We also have coverage out of country. We don't go all that often, but the peace of mind is good to have.
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My experience with United is from the other side and they have the worst record in the industry as far a paying. Their association with AARP also makes them the very bottom of my list. Wish you the best though.
Vic Smith wrote:

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Then I would suggest you find another company to deal with. That is the beauty of choice.
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Are they a mutual insurance company? If not, you have no say. If yes, then you get your one vote.

Where is the line? Who are you to determine where that line is?

THAT'll fix 'em.
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On Tue, 13 Dec 2011 22:59:21 -0500, " snipped-for-privacy@att.bizzzzzzzzzzzz"

Not a mutual company, but I still get to decide where to send my money each month.

There is no hard line, but it is a question of ethics. I don't blame the CEO as much as the board of directors. We worship pro athletes and celebrities too, and shower them with crazy amounts of money. That is a whole other subject though.

If enough of us do it, it will.
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The thing is that, if you look at the 10-Ks, there are NO honchoes that get anywhere near $100 mill in salary. Most get aroun $1 mill, some as high as $3. The BIG money comes from bonuses and stock options. These come from a change in the tax law that the Congress passed (ironically enough because they thought honchoes were getting paid too much in salary). This change effectively capped the salary (what they get paid for actually running the company) by capping the deduction the company could take at $1 million. In another rather ironic action, as it turns out, they tax advantaged options and performance based bonuses (and this is where the irony kicks in) to "align the interests of the executive with those of the stockholders". So, instead of paying someone to actually run the company, the Congress deemed it better if they (overpaid) someone to run the books and thus the stock price. That, combined with the stock market taking off resulted in the pay problems you see today. I don't think it was a coincidence that the first major accounting scandal took place within the next two years.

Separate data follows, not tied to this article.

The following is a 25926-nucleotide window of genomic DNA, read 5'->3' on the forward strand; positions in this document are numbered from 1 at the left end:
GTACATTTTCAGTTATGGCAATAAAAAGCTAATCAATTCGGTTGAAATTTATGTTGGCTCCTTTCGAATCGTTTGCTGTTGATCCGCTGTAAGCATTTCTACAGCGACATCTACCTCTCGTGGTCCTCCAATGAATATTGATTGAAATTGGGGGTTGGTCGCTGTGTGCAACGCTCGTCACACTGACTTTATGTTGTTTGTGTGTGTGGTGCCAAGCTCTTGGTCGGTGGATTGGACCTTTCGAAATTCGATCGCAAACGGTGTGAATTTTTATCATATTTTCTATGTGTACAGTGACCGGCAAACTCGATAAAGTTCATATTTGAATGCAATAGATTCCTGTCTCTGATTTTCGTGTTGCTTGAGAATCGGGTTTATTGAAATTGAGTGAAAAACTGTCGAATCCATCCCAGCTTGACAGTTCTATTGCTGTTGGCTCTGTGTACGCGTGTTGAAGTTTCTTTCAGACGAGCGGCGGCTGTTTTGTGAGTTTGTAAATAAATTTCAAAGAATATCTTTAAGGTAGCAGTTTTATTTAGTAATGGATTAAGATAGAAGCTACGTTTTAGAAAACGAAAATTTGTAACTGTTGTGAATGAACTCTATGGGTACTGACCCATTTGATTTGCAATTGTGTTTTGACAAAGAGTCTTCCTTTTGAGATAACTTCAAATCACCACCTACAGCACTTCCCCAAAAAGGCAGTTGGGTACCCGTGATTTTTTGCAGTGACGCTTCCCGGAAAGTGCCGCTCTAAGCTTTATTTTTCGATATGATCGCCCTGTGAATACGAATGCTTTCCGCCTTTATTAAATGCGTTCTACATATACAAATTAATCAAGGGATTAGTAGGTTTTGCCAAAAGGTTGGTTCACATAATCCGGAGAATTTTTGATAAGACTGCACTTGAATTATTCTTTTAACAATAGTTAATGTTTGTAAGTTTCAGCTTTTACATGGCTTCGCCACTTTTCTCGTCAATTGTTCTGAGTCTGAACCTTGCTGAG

--
People thought cybersex was a safe alternative,
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Once again the old saying that for every action there will be an opposite and equal reaction. Congress constantly tries to correct one problem by creation of even more potiential opposite problems. They went after corporate salaries only to see greater abuses on the stock side. When will they learn?
Kurt Ullman wrote:

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The congress should pass a law that anyone with the title of CEO had 100% tax rate, and will be executed by firing squad after one year in position.
At least, that's my company's Major Stockholder position, and we don't have a CEO here. Will that help?
--

Christopher A. Young
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On 12/14/2011 3:53 PM, Stormin Mormon wrote:

Please fix the configuration problems in your newsreader.
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BobR wrote:

Oh, it's easily demonstrated that most problems in society are the result of a liberal program failing miserably to correct smaller, upstream, problems. Education, homelessness, and others are good examples.
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Your choice, but you don't get a vote on executive compensation. Sorry.

Then you admit that you're talking through your ass.

If enough of us were awake, Obama would still be the Junior Senator from Illinois.
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He'd do a lot less damage, voting "present".
--

Christopher A. Young
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On Dec 15, 8:33pm, " snipped-for-privacy@att.bizzzzzzzzzzzz"

If enough of us were awake, Obama would never have gotten that far.